Extended Weather Outlook
FRIDAY: Sunnier start, a few more PM clouds. Winds: E 5-10. High: 70
FRIDAY NIGHT: Mostly cloudy. Winds: ENE 5. Low: 52
SATURDAY: Partly sunny. Dry start to October. Winds: ESE 5-10. 52. High: 68
SUNDAY: Sun and cloud mix. Mild temps. Winds: SE 5-10. Wake-up: 52. High: 69
MONDAY: Partly cloudy, increasing winds. Winds: SE 10-15. Wake-up: 53. High: 70
TUESDAY: Breezy. Spotty storms possible late. Winds: SSE 15-25. Wake-up: 54. High: 72
WEDNESDAY: Mostly cloudy with scattered storms. Winds: SSW 10-15. Wake-up: 56. High: 68
THURSDAY: Chilly winds return. Showers taper late. Winds: NW 10-20. Wake-up: 51. High: 62.
This Day in Weather History
1995: Lightning starts a house on fire in Washington County.
1985: 4 inches of snow falls in Ely, with just a trace in the Twin Cities.
Average High/Low for Minneapolis
Average High: 65F (Record: 87F set in 1897)
Average Low: 46F (Record: 26F set in 1939)
Sunrise/Sunset Times for Minneapolis
*Daylight Lost Since Yesterday: ~3mins & 6sec
*Daylight Lost Since Summer Solstice: ~3hours and 49mins
Moon Phase for September 30th at Midnight
0.3 Days After New Moon
Black Moon Rises
"Humans have long had a fascination with lunar events—and with the rise of the Internet, all kinds of moon moments have become media sensations. Consider super moons, harvest moons, and the rare super blood moon total eclipse. On September 30, sky-watchers in the Western Hemisphere may be tempted to add another lunar moniker to the list: a “black moon,” popularly defined as the second new moon in a month. However, it’s not exactly going to make for good sky-watching. New moons occur when the moon’s orbit takes it between Earth and the sun, leaving the lunar orb’s unilluminated side facing Earth. At night, this phase of the moon is impossible to see: Since new moons are in the same part of the sky as the sun, they rise and set with the sun and are overwhelmed by its glare. New moons can be readily seen only when they pass directly in front of the sun, causing solar eclipses. Otherwise, sky-watchers must look to the days before or after a new moon, when just a sliver of the moon’s sunlit side is visible from Earth.".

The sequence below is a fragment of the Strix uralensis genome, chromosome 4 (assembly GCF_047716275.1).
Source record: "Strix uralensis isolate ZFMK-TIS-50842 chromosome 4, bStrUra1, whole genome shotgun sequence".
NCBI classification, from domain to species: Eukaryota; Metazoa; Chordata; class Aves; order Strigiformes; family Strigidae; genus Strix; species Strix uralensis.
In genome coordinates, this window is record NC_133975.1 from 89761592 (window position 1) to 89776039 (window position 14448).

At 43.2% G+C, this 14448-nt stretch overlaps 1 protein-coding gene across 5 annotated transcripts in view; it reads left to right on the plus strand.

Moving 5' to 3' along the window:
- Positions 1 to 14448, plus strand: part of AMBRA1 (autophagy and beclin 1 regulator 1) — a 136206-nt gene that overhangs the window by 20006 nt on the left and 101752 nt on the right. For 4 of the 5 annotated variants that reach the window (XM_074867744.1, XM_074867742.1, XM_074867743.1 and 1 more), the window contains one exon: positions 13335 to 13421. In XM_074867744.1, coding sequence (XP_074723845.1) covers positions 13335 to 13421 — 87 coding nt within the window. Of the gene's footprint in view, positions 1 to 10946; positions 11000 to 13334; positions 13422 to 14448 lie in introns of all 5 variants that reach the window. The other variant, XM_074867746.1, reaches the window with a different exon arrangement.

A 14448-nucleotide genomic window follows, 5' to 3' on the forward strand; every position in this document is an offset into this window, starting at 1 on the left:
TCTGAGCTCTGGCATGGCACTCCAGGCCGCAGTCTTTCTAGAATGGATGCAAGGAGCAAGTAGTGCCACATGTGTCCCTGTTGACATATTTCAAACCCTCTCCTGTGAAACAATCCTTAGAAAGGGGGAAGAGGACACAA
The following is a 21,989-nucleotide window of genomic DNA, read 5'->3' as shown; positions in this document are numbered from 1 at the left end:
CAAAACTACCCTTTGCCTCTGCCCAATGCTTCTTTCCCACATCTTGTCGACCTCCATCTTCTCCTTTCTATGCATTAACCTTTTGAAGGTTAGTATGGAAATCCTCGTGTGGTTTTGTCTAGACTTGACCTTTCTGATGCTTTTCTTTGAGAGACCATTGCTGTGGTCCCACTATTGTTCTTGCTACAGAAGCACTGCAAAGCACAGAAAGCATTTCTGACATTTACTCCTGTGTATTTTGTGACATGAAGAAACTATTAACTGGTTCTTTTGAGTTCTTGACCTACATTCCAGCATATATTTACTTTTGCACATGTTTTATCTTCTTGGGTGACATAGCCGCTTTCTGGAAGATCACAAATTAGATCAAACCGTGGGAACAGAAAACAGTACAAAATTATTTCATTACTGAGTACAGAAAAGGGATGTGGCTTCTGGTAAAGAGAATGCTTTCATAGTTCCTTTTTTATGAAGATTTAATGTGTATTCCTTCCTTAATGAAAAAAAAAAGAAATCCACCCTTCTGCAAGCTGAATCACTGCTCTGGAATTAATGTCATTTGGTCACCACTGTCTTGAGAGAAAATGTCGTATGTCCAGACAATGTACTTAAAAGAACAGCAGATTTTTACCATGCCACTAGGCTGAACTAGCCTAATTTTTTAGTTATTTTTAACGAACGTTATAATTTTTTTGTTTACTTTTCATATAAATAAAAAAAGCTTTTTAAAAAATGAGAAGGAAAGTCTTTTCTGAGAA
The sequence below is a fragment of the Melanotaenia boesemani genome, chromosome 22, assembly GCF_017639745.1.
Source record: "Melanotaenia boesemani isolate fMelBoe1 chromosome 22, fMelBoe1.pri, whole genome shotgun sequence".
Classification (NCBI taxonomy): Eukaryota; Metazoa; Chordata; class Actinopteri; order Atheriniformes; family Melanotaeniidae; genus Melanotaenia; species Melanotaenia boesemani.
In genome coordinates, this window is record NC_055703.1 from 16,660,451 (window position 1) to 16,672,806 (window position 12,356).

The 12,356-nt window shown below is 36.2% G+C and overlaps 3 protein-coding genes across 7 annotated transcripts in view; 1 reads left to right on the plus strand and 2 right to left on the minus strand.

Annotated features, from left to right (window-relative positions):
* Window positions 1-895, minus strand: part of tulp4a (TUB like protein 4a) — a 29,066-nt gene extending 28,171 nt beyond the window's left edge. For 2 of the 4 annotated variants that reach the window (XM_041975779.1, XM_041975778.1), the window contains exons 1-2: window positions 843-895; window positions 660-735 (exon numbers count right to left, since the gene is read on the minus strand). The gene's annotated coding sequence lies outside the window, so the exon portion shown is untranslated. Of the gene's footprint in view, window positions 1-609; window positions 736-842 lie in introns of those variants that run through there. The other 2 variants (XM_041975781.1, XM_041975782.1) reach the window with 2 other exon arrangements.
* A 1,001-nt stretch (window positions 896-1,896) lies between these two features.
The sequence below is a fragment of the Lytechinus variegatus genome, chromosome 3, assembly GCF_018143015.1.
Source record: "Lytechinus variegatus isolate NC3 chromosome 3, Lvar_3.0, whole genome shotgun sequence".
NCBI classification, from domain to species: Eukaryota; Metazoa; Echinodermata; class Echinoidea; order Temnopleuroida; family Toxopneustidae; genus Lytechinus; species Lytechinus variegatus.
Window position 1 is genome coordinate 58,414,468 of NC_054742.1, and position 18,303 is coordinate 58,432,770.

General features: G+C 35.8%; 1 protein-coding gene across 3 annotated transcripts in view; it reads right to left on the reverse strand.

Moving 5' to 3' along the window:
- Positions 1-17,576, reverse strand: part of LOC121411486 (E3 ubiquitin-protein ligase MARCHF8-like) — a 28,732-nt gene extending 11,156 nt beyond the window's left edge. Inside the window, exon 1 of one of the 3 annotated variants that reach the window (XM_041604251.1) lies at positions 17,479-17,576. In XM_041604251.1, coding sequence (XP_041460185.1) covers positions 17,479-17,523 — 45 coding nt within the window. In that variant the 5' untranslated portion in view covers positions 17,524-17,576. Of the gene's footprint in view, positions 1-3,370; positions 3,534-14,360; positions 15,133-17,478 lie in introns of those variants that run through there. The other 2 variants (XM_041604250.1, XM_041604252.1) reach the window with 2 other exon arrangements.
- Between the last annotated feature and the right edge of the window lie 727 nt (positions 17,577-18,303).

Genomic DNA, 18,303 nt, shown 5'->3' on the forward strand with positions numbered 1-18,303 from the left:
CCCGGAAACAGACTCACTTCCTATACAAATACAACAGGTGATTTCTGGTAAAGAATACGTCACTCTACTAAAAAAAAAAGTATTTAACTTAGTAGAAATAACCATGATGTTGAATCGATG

Weather Outlook Friday
High temperatures on Friday will approach 70F across much of the central and southern half the state. However, dry dewpoints and a light breeze will make it feel more like the mid/upper 60s for much of the day.
Weather Outlook Friday
Winds certainly won't be an issue on Friday as they remain light out of the east. The storm system that produced wind conditions for us earlier this week will keep breezy conditions going across the Great Lakes Region Friday.
Weather Outlook Friday
The storm system that brought gusty winds and scattered rain showers to our neck of the woods early this week will be found across the Great Lakes and Ohio Valley on Friday. The storm system looks to wobble north toward the Great Lakes Region by the weekend, which may help to increase our cloud cover on Saturday and Sunday.
Rainfall potential through PM Sunday suggests a few light showers possible across the extreme southeastern Minnesota and central Wisconsin. Other than that, most locations will stay mostly dry through the weekend.
Extended Weather Outlook
The extended temperature outlook over the next 10 days suggests temperatures warming slowly over the next few days to near 70F over the weekend and early next week. There appears to be a quick jump into the mid 70s on Tuesday before a fairly significant cold front sweeps through by the end of next week. High temperatures by the second of October looks to be potentially very chilly.
6 to 10 Day Temp Outlook
According to NOAA's Climate Prediction Center, warmer than average temperatures look to continue across the Great Lakes Region, but note the cooler than average temperatures lurking just to the west. This could potentially make for a chilly second weekend of October if it indeed does move through.
6 to 10 Day Temp Outlook
Here's the national temperature outlook from October 5th - 9th, which shows warmer than average conditions across the eastern two-thirds of the nation with cooler than average temperatures returning to places in the Intermountain-West
National Weather Outlook
A stalled and slow moving area of low pressure over the Ohio Valley/Great Lakes Region will slowly move north/northeast over the weekend. Heavy rains will still be possible across parts of the northeastern U.S., while mostly dry weather looks to continue in the Central U.S.. Heavier, steadier rain looks to move in along the West Coast as a large storm system moves in. This will bring mountain snow back into the Western U.S. over the next 5 days.
The heaviest rainfall over the next few days will be found in the Great Lakes Region and parts of the Northeast with some isolated flood concerns possible. There will also be some heavier rainfall tallies possible across the Intermountain West and along the West Coast.